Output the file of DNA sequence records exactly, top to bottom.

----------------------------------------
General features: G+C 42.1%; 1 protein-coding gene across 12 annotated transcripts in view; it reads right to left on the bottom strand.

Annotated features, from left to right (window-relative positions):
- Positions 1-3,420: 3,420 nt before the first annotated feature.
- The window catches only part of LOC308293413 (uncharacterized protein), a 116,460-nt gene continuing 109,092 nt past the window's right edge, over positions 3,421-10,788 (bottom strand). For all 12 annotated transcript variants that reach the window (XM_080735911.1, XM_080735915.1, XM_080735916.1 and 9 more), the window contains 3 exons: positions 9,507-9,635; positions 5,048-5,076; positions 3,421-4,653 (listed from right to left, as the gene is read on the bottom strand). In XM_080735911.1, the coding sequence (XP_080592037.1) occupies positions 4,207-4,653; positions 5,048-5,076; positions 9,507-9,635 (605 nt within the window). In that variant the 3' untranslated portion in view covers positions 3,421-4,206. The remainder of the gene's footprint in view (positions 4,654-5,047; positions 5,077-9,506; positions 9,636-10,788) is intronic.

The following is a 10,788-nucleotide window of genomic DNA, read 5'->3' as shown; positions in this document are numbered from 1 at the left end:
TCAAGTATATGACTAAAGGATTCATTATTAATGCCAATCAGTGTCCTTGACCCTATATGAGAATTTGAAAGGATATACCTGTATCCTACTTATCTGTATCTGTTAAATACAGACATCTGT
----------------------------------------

General features: G+C 42.1%; 1 protein-coding gene across 12 annotated transcripts in view; it reads right to left on the bottom strand.

Annotated features, from left to right (window-relative positions):
- Positions 1-3,420: 3,420 nt before the first annotated feature.
- The window catches only part of LOC308293413 (uncharacterized protein), a 116,460-nt gene continuing 109,092 nt past the window's right edge, over positions 3,421-10,788 (bottom strand). For all 12 annotated transcript variants that reach the window (XM_080735911.1, XM_080735915.1, XM_080735916.1 and 9 more), the window contains 3 exons: positions 9,507-9,635; positions 5,048-5,076; positions 3,421-4,653 (listed from right to left, as the gene is read on the bottom strand). In XM_080735911.1, the coding sequence (XP_080592037.1) occupies positions 4,207-4,653; positions 5,048-5,076; positions 9,507-9,635 (605 nt within the window). In that variant the 3' untranslated portion in view covers positions 3,421-4,206. The remainder of the gene's footprint in view (positions 4,654-5,047; positions 5,077-9,506; positions 9,636-10,788) is intronic.

The following is a 10,788-nucleotide window of genomic DNA, read 5'->3' as shown; positions in this document are numbered from 1 at the left end:
TCAAGTATATGACTAAAGGATTCATTATTAATGCCAATCAGTGTCCTTGACCCTATATGAGAATTTGAAAGGATATACCTGTATCCTACTTATCTGTATCTGTTAAATACAGACATCTGT